Is Broncos coach Nathaniel Hackett already in the hot seat?


Can he Hackett?

Can he Hackett?
Image: Getty Images

In the two weeks of the NFL season, there has been no greater disappointment than the Denver Broncos. OK, maybe the Cincinnati Bengals, but the Broncos are right behind.

With flashy new tools at quarterback and head coach, plus a litany of young weapons in Courtland Sutton, Jerry Jeudy and Javonte Williams, the Broncos hoped to compete in what was expected to be a tough AFC West division. They had an easy schedule and were looking to gain confidence ahead of the tough part of their schedule between weeks 3 and 6.

Instead of confidence, all head coach Nathaniel Hackett inspired was doubt. Her team looked horrible in their first week loss to Seattle, a team they should have torn down. They arguably looked even worse against the Texans, and Nathaniel Hackett takes the brunt of that. As it should be honestly, did you see some of those play calls against the Texans?

Most egregious was that third-and-1 option run with fullback/tight end Andrew Beck.

I mean…it’s an outside run which means you want speed to get around any would-be tacklers, so opting for a fullback to carry the ball probably isn’t a good start. But hey, at least he’s got his backup plan, Javonte Williams, running alongside him. You know, the same Javonte Williams that was averaging nearly seven yards per carry up to that point. The same Javonte Williams who hadn’t had a single rush go for less than a yard to that point. In fact, the only rush where he had less than two yards was pulled back due to offensive holding. So, of all the runs that counted, Williams had yet to not pick up two yards, aka twice the distance needed for a first down, but no, Andrew Beck is the call there. Gotcha coach, what a play!

I’m not even talking about his clock management blunders which have been well documented.

I’m talking about how Hackett uses its best players, inefficiently and without playing to their strengths. In Seattle, Wilson never had to push the ball down. In 2022, through two games, Wilson has a aggressiveness percentage of 23.3%, third-highest in the league behind only Dak Prescott and Mitchell Trubisky, meaning Wilson is getting into tight coverage a lot more often than before. In 2021, Wilson placed 20th. In 2020, he was 41st – last among qualified passers.

Now let’s see how Hackett uses Wilson in specific situations. It also goes back to the use of Williams. Damn, I’ll even throw Melvin Gordon in there, too. Does Hackett use one or the other? No. In their game against the Texans, the Broncos went 13 games with threeWhere-fewer yards to go before a first down or touchdown. Only five were executed. Oh, and one of them was the option with Andrew Beck. Guess what, the Broncos converted two of those other four points (two from Williams, one from Gordon, one from Jeudy) in short-range situations for first downs. How many first downs in short-range situations do you think the Broncos have recovered via the pass? Hmm? Any guesses? They had eight attempts. How many went for at least three yards? Four. Sounds good, right? Well, not exactly because three of those first downs came by penalty. It was incomplete passes that pushed the drive forward due to defensive errors. In the boxscoring, Wilson went a much more respectable 1 of 5 for six yards in three-yard-or-under situations, but was saved three other times by defensive penalties.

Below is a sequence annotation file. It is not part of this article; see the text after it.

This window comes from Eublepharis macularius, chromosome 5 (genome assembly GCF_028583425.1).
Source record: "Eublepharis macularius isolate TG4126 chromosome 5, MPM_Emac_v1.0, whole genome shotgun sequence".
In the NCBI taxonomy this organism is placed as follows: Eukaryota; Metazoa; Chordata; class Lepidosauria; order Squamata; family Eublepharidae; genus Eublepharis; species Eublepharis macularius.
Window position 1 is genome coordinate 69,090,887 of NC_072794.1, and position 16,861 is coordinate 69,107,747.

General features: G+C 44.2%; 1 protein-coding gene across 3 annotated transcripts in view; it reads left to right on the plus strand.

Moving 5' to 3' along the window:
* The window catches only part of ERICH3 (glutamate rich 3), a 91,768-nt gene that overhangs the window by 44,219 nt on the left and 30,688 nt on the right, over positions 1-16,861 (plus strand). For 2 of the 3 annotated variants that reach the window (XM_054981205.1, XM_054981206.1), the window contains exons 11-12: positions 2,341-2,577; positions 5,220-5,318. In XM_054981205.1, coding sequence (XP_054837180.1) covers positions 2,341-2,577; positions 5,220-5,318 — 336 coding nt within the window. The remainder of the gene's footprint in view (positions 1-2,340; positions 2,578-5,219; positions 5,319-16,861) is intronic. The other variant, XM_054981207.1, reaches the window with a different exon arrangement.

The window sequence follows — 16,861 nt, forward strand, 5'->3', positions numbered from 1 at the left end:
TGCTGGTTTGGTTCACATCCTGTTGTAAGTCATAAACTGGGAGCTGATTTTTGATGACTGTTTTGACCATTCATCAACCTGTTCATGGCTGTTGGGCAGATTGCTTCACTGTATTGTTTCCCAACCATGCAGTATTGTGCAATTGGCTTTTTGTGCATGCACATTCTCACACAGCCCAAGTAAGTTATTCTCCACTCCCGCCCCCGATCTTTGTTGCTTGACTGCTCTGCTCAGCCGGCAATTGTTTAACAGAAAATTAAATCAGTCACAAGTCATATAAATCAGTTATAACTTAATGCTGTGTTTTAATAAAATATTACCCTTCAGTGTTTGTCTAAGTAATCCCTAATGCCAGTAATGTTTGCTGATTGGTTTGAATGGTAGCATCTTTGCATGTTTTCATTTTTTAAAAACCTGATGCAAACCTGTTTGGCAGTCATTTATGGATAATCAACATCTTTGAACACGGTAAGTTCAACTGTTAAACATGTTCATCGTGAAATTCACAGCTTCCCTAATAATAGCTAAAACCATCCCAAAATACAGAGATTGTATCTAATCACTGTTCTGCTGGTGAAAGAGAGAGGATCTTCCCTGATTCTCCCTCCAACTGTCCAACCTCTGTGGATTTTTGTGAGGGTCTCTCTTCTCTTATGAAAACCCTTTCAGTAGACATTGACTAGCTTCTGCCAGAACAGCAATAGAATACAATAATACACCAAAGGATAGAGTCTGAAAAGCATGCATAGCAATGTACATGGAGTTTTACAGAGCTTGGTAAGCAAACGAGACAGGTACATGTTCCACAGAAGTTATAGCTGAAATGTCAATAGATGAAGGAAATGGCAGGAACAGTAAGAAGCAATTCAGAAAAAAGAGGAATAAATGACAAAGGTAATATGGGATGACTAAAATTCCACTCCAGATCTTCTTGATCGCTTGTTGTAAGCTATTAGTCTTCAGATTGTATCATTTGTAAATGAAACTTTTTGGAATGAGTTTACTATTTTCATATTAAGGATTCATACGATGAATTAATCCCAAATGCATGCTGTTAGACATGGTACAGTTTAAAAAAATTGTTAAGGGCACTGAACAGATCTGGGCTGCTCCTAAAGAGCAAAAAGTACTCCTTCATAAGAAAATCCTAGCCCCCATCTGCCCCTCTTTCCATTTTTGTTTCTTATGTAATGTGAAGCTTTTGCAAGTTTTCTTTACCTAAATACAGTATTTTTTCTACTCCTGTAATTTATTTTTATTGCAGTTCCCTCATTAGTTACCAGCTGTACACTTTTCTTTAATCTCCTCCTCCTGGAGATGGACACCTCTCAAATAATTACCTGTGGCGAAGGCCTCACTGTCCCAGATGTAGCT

I understand wanting to cheat the defense and pick up yards every once in a while, but at least balance it out then, maybe even go a little too far. You have a very talented halfback who, before the last practice of the game, had only been stuffed on the line twice in the two games this season. Stop overthinking the game-call by trying to run options with your fullback, or force Russ to pass when one of his best receivers is out with a rib injury.

It’s too early to sing “Fire Hackett” at Mile High Stadium in my opinion. Even Urban Meyer got 13 games. Should he have been fired sooner? Hell yeah, but Hackett still isn’t kicking his players, belittling his coaching staff, or giving up plane rides for a much younger woman to sit on his lap in a Cincinnati bar, so I’ll give him the benefit of the doubt. On the bright side, Hackett took most of the blame in his postgame press conference following the win over the Texans. It’s a good sign of humility and an awareness that things have to change.

However, unless we start to see improvements in offense soon, especially as the schedule gets tougher, Hackett’s tenure in Denver could prove very short.

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